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For Alkan, Mark Viner is the keeper of the flame: as chairman of the UK’s Alkan Society he is currently engaged in recording Alkan’s complete piano works in a 17-CD series. His extensive liner notes for this latest instalment give as much background as any Alkan fan could wish.

Charles-Valentin Alkan (1813-1888) was a child prodigy who was admitted to the Paris Conservatoire aged six, and went on to become a close friend of his coevals Liszt and Chopin; he had a career as a virtuoso, but spent the second half of his life in increasingly deep seclusion.

The two works on this album reflect him in quintessential form. One doesn’t have to buy into Viner’s admiration for the Grande Sonate to agree that it’s an extraordinary work, whose meaning is encapsulated in a literary scheme intended to reflect the four ages of man. Its whirling start – delivered with immaculate brilliance by Viner – is followed by a movement full of empty effects and flourishes, but its third movement – with echoes of Liszt, Beethoven and Chopin – has lyrical grace, and the finale exudes darkly ominous power. The Trois morceaux are, as Viner argues, a remarkable achievement for a 21-year-old, and they too have their charms. For Alkan fans this is required listening.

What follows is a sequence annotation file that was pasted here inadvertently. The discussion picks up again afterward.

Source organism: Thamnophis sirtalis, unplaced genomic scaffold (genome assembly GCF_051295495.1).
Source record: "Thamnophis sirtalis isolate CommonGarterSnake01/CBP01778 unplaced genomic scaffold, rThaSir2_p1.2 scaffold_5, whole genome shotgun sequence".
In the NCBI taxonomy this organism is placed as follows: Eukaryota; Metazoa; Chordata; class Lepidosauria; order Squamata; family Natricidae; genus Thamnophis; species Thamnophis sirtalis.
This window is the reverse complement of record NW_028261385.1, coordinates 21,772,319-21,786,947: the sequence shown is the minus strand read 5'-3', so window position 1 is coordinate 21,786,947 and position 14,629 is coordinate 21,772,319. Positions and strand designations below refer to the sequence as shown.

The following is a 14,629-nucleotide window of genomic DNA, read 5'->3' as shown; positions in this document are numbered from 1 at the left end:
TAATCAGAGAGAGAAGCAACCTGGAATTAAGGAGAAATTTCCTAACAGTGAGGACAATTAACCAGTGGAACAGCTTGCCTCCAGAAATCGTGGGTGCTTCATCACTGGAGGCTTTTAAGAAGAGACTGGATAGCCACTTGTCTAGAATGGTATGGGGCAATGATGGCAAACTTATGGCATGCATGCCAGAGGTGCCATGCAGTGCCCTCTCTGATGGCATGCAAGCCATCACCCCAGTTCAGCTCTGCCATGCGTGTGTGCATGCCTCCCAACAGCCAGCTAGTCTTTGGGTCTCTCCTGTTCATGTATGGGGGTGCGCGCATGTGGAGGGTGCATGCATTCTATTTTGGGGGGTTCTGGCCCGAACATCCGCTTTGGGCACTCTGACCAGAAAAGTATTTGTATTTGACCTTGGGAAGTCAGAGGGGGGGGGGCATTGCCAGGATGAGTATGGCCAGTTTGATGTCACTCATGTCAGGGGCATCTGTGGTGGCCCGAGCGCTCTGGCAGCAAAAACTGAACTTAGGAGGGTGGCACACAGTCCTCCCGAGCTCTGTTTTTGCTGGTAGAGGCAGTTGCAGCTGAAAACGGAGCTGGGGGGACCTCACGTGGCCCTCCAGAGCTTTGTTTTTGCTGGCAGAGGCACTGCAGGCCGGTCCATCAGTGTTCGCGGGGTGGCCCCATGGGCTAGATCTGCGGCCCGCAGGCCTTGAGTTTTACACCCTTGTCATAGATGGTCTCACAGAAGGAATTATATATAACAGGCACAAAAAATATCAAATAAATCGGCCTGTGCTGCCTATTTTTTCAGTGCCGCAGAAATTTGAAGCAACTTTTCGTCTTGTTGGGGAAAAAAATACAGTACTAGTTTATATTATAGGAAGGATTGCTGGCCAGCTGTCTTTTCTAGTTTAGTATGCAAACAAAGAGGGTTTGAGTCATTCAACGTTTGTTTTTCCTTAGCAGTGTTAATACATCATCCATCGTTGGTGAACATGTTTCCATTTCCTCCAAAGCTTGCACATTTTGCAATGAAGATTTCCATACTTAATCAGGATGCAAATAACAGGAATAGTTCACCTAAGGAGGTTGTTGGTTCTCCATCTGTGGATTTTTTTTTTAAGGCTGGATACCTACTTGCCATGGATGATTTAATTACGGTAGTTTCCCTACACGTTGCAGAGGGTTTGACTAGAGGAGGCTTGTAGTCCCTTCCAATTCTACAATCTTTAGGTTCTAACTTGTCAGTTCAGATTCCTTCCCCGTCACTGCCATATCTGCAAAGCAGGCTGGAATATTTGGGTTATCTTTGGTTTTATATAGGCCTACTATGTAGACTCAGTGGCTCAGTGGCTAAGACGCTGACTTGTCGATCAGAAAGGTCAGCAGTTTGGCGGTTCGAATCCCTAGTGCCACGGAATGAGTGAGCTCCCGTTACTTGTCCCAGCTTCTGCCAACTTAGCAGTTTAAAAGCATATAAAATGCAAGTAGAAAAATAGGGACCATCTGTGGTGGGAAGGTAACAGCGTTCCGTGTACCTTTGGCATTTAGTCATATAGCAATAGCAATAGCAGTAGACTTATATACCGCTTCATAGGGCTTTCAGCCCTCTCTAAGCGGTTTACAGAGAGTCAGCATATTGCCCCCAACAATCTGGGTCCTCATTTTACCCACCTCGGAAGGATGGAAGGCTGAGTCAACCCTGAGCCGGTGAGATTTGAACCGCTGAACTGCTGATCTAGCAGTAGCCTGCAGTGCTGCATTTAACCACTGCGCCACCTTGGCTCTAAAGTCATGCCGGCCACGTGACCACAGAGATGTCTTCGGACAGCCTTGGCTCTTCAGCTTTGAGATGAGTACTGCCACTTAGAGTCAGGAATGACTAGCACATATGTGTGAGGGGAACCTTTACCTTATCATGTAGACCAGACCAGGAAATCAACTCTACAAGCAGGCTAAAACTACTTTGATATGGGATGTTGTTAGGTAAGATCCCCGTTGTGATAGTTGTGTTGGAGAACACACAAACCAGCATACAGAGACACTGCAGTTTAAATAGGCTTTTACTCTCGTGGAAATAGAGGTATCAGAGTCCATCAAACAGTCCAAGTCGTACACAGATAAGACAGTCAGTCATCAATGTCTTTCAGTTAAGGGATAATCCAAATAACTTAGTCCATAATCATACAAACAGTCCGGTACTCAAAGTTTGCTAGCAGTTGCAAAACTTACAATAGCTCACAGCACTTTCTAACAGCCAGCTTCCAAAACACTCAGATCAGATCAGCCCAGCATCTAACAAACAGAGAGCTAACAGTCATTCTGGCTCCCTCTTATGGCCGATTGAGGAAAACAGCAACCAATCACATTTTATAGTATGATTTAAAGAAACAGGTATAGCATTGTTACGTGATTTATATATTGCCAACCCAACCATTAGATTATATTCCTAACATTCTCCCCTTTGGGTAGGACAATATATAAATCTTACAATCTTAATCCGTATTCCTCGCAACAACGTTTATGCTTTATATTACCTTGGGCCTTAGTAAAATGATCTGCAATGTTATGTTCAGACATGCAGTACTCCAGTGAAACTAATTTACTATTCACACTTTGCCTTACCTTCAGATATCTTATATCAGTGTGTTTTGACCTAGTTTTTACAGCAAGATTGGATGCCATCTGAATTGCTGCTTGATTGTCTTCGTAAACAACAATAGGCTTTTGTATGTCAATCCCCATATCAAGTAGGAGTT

MICHAEL CHURCH Read the full review on Agora Classica

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